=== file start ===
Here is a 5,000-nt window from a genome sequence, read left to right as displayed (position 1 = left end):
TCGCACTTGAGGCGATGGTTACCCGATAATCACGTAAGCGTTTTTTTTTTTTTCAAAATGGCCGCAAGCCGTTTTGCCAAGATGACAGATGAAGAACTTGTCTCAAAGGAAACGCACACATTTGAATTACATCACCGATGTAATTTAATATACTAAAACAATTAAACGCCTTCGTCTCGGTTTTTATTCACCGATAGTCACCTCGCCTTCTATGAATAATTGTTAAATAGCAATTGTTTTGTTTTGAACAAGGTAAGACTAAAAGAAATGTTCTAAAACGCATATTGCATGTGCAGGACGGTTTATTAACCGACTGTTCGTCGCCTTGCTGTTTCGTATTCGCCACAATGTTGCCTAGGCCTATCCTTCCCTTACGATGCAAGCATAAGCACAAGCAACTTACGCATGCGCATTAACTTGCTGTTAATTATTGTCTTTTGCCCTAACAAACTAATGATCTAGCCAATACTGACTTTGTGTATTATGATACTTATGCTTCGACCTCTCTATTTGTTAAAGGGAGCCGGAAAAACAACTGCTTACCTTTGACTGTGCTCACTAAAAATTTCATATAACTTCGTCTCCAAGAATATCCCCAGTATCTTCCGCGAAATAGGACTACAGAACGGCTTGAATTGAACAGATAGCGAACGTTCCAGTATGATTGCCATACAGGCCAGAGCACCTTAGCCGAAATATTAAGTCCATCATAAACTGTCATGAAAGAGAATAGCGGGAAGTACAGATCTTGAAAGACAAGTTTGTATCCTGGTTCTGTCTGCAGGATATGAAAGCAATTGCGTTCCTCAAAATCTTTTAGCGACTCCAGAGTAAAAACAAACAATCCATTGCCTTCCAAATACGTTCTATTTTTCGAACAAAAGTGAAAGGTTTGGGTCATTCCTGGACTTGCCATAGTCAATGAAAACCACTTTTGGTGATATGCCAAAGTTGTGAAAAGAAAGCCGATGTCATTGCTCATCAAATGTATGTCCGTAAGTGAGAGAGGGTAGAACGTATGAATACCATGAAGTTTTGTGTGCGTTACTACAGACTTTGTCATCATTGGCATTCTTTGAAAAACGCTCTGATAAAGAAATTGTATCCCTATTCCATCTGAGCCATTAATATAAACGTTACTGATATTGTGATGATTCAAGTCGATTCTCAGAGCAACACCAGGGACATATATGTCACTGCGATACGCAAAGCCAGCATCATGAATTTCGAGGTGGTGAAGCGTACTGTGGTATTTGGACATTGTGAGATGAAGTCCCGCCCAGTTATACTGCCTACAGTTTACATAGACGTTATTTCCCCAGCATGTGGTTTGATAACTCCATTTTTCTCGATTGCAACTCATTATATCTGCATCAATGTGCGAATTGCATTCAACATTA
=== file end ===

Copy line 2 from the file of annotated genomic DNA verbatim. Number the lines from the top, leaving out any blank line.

TCGCACTTGAGGCGATGGTTACCCGATAATCACGTAAGCGTTTTTTTTTTTTTCAAAATGGCCGCAAGCCGTTTTGCCAAGATGACAGATGAAGAACTTGTCTCAAAGGAAACGCACACATTTGAATTACATCACCGATGTAATTTAATATACTAAAACAATTAAACGCCTTCGTCTCGGTTTTTATTCACCGATAGTCACCTCGCCTTCTATGAATAATTGTTAAATAGCAATTGTTTTGTTTTGAACAAGGTAAGACTAAAAGAAATGTTCTAAAACGCATATTGCATGTGCAGGACGGTTTATTAACCGACTGTTCGTCGCCTTGCTGTTTCGTATTCGCCACAATGTTGCCTAGGCCTATCCTTCCCTTACGATGCAAGCATAAGCACAAGCAACTTACGCATGCGCATTAACTTGCTGTTAATTATTGTCTTTTGCCCTAACAAACTAATGATCTAGCCAATACTGACTTTGTGTATTATGATACTTATGCTTCGACCTCTCTATTTGTTAAAGGGAGCCGGAAAAACAACTGCTTACCTTTGACTGTGCTCACTAAAAATTTCATATAACTTCGTCTCCAAGAATATCCCCAGTATCTTCCGCGAAATAGGACTACAGAACGGCTTGAATTGAACAGATAGCGAACGTTCCAGTATGATTGCCATACAGGCCAGAGCACCTTAGCCGAAATATTAAGTCCATCATAAACTGTCATGAAAGAGAATAGCGGGAAGTACAGATCTTGAAAGACAAGTTTGTATCCTGGTTCTGTCTGCAGGATATGAAAGCAATTGCGTTCCTCAAAATCTTTTAGCGACTCCAGAGTAAAAACAAACAATCCATTGCCTTCCAAATACGTTCTATTTTTCGAACAAAAGTGAAAGGTTTGGGTCATTCCTGGACTTGCCATAGTCAATGAAAACCACTTTTGGTGATATGCCAAAGTTGTGAAAAGAAAGCCGATGTCATTGCTCATCAAATGTATGTCCGTAAGTGAGAGAGGGTAGAACGTATGAATACCATGAAGTTTTGTGTGCGTTACTACAGACTTTGTCATCATTGGCATTCTTTGAAAAACGCTCTGATAAAGAAATTGTATCCCTATTCCATCTGAGCCATTAATATAAACGTTACTGATATTGTGATGATTCAAGTCGATTCTCAGAGCAACACCAGGGACATATATGTCACTGCGATACGCAAAGCCAGCATCATGAATTTCGAGGTGGTGAAGCGTACTGTGGTATTTGGACATTGTGAGATGAAGTCCCGCCCAGTTATACTGCCTACAGTTTACATAGACGTTATTTCCCCAGCATGTGGTTTGATAACTCCATTTTTCTCGATTGCAACTCATTATATCTGCATCAATGTGCGAATTGCATTCAACATTA